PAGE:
Many of the channel jumps create hilarious juxtapositions, filling in story points in witty ways. In the outer space movie, a strange transmission turns crew members into ruthless killers. And there are various connections between films, news, docs and glimpses of other programmes, including a vintage sitcom, children's puppets and a shouty televangelist. All of this seems to link to satanic rituals involving a legendary void that can cause you to lose your mind.
Performances are all heightened, matching the style of each part of the production, although the fragmented structure makes it fairly impossible for anyone to develop complexity or nuance. The strongest roles are for Wells' filmmaker, who is depicted over several decades driven by his curiosity about this void, and Cinaglia as his intrepid granddaughter, who digs a bit too far into this mystery. Meanwhile, Di Pasquale has the most demanding role as a crew member facing all-out madness in her spaceship.
Aside from the general warning not to mess with things you don't understand, the movie doesn't have much to say thematically. But it's a remarkable achievement on what is clearly a relatively low budget, mimicking a wide variety of shooting styles and genres to create an eerily coherent overall story. The climactic moments are completely bonkers, as each fragment converges on this world-altering, exhilaratingly crazed transmission. And stick around for a properly unhinged post-credits sting.
Where the Devil Roams
Review by Rich Cline |
Is it streaming?
Made by the entire Adams family, this stylised horror romp is packed with extreme gore and devilish humour. Actor-filmmakers John, Toby and Zelda play a father, mother and daughter in 1930s America who embark on a murderous rampage while trying to hold their family together. So the film is a bizarro mix of emotional connections and satanic nonsense, plus lots of blood. And underlying warmth continually takes us aback.
Working for a travelling circus, Seven (John Adams) and his wife Maggie (Poser) perform with their daughter Eve (Zelda Adams), who sings with the voice of an angel but is otherwise mute. Driving in their vintage Chevy, they are forced to camp when no one takes them in. Abused as a child, Maggie purges her inner demons by killing villains they meet along the way, covering Seven's eyes to avoid triggering his trauma from the Great War. Eve photographs each violent death. Then when things take a turn, she comes up with a macabre solution.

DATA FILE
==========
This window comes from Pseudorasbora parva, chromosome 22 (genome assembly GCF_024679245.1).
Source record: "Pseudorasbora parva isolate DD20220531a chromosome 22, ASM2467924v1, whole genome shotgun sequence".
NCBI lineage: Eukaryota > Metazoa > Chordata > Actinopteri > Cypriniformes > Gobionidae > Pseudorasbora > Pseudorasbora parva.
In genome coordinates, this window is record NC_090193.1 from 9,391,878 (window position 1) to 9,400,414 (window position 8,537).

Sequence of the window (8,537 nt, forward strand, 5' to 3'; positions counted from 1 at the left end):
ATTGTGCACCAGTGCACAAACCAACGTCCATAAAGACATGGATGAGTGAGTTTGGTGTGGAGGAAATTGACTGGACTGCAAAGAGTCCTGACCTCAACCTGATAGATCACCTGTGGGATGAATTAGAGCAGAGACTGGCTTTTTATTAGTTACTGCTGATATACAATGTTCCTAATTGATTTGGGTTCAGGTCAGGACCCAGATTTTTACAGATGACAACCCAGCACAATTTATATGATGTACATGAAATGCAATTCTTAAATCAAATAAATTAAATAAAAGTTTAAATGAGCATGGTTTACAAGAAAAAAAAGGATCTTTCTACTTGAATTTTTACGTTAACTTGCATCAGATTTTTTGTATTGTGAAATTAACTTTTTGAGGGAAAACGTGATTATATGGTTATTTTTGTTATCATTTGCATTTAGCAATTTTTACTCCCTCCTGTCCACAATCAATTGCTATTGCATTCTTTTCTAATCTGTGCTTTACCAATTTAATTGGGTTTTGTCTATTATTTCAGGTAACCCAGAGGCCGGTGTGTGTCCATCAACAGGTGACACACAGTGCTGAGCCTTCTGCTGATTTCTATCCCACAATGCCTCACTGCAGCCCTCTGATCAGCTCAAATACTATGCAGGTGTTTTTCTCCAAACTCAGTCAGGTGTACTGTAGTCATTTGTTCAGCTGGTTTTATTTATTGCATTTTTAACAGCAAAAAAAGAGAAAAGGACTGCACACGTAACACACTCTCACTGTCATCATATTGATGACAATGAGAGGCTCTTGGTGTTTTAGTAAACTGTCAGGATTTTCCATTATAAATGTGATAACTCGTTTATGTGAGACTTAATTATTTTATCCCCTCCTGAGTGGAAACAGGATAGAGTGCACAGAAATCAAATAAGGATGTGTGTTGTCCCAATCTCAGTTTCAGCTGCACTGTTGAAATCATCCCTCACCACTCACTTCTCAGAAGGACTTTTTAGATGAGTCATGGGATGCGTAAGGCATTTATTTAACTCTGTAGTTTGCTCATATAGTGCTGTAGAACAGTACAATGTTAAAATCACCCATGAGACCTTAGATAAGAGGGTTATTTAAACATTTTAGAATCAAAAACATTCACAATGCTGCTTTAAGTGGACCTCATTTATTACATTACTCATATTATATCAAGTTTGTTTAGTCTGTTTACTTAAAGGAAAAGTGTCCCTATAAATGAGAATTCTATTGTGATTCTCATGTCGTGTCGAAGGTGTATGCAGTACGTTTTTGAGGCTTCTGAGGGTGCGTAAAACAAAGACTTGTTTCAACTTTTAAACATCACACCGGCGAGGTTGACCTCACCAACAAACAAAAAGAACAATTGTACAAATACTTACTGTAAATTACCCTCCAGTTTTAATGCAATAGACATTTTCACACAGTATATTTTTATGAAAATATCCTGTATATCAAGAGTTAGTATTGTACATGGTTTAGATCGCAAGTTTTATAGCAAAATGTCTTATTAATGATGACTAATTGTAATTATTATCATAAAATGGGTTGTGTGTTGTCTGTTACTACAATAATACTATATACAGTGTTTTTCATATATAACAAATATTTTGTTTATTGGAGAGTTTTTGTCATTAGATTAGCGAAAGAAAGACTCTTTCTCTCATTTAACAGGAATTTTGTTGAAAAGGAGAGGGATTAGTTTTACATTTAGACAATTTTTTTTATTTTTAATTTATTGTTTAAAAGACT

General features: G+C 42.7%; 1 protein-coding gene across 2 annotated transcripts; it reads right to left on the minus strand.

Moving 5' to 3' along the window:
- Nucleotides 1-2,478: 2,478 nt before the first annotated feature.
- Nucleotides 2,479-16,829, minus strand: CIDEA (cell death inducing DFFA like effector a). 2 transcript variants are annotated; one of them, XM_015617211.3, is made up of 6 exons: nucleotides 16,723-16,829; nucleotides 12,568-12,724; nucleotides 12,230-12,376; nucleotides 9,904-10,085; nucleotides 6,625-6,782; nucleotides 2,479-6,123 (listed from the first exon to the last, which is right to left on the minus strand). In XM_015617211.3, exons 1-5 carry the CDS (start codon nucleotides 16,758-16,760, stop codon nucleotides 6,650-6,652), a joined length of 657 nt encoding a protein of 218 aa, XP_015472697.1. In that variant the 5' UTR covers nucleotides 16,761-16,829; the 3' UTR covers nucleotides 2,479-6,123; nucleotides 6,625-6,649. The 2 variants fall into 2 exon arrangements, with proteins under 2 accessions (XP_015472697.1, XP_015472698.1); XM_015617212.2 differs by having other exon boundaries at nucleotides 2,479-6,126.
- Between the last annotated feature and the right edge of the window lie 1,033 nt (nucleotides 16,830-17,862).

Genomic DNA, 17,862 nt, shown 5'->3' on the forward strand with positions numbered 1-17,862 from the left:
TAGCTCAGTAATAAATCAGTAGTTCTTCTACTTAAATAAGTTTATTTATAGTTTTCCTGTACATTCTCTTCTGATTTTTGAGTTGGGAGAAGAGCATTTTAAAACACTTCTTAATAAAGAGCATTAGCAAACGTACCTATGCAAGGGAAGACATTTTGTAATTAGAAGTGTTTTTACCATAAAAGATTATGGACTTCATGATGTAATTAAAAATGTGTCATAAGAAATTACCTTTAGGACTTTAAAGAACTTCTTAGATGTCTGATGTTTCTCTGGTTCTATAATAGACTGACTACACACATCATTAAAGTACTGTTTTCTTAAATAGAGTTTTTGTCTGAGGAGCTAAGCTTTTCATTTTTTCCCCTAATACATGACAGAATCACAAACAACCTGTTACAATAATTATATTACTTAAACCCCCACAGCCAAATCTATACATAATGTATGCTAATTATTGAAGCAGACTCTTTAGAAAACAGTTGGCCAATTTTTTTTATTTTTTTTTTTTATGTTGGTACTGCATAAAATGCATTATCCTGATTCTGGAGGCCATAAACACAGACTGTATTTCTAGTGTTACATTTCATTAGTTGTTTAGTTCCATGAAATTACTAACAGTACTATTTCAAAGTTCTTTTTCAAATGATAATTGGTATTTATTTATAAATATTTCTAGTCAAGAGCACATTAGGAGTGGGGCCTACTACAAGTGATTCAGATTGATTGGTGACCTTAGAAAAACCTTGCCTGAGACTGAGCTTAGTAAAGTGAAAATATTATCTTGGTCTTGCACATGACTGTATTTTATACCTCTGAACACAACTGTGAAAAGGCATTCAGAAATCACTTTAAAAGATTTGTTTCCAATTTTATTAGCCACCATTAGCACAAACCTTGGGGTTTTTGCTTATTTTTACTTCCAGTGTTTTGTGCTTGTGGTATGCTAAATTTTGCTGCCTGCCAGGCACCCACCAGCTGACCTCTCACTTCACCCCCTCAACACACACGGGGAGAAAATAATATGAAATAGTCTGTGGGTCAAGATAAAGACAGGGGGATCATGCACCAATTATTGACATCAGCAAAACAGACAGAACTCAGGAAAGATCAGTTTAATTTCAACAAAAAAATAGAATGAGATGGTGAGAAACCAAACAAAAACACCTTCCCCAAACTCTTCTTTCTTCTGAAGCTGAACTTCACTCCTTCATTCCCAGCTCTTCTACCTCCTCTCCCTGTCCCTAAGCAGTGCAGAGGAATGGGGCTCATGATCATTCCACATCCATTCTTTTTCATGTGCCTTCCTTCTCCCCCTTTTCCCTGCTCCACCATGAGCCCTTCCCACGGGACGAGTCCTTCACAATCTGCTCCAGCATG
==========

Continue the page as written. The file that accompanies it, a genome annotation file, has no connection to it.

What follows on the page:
Each element of the film is carefully designed with grubby textures and freaky imagery, accompanied by a mood-setting soundtrack by the family's band H6llB6nd6r. This creates an almost overpowering atmosphere, photographed in various levels of desaturation to maximise audience unease. Later on, the plot wobbles as Eve's imagination is piqued by fellow circus performer Mr Tibbs (Rodd), who has made a pact with the devil to heal him of the grisly wounds he self-inflicts in his act. But since she's mute, she can't say the words that make it work properly.
Performances are cartoonishly heightened to create an overall madhouse atmosphere in which everyone is an outcast from polite society. But each character also has a fascinating inner life. John Adams gives Seven a steely intensity that comes from his experience as a doctor and a battlefield medic, seen in violent flashback. Zelda Adams' Eve has an engagingly watchful demeanour, contrasted skilfully with her pitch-black thoughts and actions. And Poser has the scene-stealing role as the charismatic Maggie, who makes sense of the big bad world in her own brutal way.
All of this plays out in an over-the-top style that only rarely allows for subtlety. The demonic elements are played up from the start, and never quite come together plot-wise. This is perhaps intentional, a way to depict Eve's mind slipping after being raised by these two badly damaged people. Her desperation to keep her family stitched together is vivid and surprisingly touching. And it leads to a final moment that's simply jaw-dropping.
See also: SHADOWS FILM FESTIVAL
© 2023 by Rich Cline, Shadows
on the Wall